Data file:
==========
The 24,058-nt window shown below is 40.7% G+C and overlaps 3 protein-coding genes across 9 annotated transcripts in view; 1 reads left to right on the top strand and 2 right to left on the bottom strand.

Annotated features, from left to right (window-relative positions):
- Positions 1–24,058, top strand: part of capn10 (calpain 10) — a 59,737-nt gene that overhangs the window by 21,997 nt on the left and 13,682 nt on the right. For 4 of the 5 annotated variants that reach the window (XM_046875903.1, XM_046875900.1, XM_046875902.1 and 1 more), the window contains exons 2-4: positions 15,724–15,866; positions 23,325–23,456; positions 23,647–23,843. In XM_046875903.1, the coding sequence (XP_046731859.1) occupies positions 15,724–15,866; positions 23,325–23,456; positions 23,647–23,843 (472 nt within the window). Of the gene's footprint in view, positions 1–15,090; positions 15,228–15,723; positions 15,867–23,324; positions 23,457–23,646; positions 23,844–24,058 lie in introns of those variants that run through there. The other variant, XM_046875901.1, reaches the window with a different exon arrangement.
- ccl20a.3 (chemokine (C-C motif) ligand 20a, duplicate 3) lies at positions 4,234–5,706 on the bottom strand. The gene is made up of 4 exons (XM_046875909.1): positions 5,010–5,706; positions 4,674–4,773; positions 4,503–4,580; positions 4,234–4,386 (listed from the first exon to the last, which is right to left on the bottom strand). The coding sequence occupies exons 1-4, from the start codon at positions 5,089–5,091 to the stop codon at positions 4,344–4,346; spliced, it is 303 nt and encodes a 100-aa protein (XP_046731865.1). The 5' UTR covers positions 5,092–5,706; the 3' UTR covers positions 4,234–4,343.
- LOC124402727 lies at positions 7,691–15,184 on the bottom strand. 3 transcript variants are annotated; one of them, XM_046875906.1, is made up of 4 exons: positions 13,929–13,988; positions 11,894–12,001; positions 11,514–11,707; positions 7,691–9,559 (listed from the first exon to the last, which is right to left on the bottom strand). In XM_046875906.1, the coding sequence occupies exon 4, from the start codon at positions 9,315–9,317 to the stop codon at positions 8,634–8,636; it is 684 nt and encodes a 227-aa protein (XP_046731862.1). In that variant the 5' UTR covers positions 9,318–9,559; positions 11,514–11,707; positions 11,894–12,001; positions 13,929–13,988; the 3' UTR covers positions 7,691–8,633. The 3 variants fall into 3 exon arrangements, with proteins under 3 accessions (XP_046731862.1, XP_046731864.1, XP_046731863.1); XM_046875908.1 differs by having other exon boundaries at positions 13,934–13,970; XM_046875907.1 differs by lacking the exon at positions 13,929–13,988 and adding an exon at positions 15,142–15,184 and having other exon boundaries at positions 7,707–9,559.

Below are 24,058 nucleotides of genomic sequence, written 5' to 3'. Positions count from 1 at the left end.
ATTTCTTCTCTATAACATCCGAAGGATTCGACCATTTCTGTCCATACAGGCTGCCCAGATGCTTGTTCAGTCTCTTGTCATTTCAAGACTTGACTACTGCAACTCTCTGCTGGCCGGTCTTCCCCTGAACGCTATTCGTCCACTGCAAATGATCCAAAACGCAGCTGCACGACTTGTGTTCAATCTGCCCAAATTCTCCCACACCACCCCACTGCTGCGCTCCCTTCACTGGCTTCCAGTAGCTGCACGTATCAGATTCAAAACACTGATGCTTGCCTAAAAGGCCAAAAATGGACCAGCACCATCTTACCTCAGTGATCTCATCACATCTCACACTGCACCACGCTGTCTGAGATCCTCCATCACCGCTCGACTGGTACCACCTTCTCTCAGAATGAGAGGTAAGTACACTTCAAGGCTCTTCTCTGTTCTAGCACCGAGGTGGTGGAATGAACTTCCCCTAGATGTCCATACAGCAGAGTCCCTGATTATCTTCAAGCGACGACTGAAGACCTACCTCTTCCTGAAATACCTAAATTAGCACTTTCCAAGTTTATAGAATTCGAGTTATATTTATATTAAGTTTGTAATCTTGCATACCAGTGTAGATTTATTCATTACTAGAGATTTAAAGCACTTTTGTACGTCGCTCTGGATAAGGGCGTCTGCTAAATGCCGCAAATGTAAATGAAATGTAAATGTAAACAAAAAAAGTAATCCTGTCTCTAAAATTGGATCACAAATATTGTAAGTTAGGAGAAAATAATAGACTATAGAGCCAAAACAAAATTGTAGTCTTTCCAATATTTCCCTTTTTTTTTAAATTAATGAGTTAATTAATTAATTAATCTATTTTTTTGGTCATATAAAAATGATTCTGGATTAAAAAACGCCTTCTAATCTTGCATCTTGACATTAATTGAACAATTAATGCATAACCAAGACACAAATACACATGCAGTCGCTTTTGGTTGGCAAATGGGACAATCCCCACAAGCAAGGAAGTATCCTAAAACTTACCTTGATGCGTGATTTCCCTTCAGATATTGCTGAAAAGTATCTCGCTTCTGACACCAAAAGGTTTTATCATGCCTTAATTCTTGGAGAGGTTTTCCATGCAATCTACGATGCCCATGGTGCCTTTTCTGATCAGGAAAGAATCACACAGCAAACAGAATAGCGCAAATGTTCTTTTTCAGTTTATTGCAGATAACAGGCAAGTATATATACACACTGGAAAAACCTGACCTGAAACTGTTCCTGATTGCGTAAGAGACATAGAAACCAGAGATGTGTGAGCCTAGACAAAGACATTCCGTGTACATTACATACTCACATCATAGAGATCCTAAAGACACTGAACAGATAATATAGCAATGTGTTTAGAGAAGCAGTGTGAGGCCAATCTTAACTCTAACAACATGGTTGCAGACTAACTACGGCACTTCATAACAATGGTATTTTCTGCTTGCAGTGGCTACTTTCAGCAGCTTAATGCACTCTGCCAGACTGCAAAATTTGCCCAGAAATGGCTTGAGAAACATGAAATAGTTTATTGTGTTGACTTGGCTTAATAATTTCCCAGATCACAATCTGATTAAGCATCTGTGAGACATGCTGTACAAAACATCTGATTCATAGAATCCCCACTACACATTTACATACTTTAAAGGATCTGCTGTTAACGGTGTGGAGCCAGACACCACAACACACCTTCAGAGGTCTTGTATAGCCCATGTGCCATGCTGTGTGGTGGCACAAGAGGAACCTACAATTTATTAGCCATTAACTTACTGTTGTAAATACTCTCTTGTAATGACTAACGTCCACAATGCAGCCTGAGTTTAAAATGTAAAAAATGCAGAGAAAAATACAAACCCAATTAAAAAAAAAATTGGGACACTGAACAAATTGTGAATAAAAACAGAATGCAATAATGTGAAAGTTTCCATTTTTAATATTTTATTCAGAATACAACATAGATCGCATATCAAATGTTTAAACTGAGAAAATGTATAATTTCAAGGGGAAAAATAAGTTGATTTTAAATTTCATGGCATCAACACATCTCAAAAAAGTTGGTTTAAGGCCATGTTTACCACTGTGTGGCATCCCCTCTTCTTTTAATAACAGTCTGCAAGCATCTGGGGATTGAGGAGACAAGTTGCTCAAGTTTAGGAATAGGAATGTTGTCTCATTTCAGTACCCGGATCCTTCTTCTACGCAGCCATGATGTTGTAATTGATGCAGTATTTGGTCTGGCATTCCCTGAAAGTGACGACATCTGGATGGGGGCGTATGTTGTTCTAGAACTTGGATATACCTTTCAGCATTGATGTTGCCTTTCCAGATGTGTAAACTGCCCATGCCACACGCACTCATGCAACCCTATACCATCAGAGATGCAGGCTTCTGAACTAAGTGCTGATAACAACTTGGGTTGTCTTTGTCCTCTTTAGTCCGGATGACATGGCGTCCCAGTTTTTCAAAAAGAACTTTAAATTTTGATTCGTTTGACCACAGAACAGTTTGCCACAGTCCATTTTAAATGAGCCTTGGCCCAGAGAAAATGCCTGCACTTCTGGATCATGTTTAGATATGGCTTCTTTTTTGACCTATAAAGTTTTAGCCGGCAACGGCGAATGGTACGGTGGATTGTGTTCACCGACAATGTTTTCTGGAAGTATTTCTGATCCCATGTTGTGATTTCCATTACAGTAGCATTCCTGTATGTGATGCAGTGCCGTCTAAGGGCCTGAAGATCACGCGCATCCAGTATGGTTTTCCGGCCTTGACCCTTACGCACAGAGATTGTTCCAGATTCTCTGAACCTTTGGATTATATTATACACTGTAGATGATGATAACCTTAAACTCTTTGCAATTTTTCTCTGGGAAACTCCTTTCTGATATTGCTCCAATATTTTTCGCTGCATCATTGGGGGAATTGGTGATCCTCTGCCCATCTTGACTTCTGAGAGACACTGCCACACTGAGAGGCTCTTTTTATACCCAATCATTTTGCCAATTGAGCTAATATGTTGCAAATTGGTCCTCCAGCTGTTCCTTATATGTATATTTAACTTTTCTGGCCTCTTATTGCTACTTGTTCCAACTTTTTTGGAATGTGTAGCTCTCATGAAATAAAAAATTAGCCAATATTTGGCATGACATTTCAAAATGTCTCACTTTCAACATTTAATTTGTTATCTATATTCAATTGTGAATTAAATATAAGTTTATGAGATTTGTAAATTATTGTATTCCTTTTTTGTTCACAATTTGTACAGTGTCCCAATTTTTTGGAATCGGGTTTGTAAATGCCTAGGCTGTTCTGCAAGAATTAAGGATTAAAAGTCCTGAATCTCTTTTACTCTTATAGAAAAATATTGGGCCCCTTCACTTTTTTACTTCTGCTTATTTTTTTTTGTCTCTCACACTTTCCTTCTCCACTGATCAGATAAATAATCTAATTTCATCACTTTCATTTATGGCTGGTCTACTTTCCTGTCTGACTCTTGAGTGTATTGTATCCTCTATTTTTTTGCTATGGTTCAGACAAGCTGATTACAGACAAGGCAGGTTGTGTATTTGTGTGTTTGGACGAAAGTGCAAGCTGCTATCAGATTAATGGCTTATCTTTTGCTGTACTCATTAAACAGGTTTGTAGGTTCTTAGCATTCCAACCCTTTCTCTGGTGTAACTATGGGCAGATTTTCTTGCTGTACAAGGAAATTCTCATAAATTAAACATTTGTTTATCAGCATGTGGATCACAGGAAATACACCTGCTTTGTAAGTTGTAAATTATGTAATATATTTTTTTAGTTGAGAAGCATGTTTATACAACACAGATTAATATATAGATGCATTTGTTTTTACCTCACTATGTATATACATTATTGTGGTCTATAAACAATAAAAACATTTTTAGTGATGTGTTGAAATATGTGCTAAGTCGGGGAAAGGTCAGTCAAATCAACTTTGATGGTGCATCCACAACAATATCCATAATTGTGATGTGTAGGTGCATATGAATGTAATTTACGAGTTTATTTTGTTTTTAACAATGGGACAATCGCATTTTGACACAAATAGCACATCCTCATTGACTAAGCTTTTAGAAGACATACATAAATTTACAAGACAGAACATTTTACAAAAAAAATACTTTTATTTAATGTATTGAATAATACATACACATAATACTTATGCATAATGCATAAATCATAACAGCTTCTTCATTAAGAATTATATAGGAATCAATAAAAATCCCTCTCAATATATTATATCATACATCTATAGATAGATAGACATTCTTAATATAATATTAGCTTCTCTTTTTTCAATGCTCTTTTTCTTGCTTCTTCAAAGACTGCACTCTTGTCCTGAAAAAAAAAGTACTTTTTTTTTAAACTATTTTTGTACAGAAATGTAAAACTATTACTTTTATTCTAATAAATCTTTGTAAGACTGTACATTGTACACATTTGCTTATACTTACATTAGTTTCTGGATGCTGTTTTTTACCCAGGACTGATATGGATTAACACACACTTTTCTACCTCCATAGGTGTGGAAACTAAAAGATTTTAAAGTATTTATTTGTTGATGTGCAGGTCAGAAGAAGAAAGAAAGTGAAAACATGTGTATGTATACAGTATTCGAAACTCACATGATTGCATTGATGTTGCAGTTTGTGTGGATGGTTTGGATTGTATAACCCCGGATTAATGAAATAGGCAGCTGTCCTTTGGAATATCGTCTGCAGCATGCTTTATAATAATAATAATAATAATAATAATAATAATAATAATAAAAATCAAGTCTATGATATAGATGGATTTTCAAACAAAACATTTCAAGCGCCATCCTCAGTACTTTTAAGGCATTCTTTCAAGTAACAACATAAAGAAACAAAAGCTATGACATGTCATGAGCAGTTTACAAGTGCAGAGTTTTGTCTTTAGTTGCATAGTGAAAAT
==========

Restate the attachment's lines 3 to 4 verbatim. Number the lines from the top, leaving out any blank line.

- Positions 1–24,058, top strand: part of capn10 (calpain 10) — a 59,737-nt gene that overhangs the window by 21,997 nt on the left and 13,682 nt on the right. For 4 of the 5 annotated variants that reach the window (XM_046875903.1, XM_046875900.1, XM_046875902.1 and 1 more), the window contains exons 2-4: positions 15,724–15,866; positions 23,325–23,456; positions 23,647–23,843. In XM_046875903.1, the coding sequence (XP_046731859.1) occupies positions 15,724–15,866; positions 23,325–23,456; positions 23,647–23,843 (472 nt within the window). Of the gene's footprint in view, positions 1–15,090; positions 15,228–15,723; positions 15,867–23,324; positions 23,457–23,646; positions 23,844–24,058 lie in introns of those variants that run through there. The other variant, XM_046875901.1, reaches the window with a different exon arrangement.
- ccl20a.3 (chemokine (C-C motif) ligand 20a, duplicate 3) lies at positions 4,234–5,706 on the bottom strand. The gene is made up of 4 exons (XM_046875909.1): positions 5,010–5,706; positions 4,674–4,773; positions 4,503–4,580; positions 4,234–4,386 (listed from the first exon to the last, which is right to left on the bottom strand). The coding sequence occupies exons 1-4, from the start codon at positions 5,089–5,091 to the stop codon at positions 4,344–4,346; spliced, it is 303 nt and encodes a 100-aa protein (XP_046731865.1). The 5' UTR covers positions 5,092–5,706; the 3' UTR covers positions 4,234–4,343.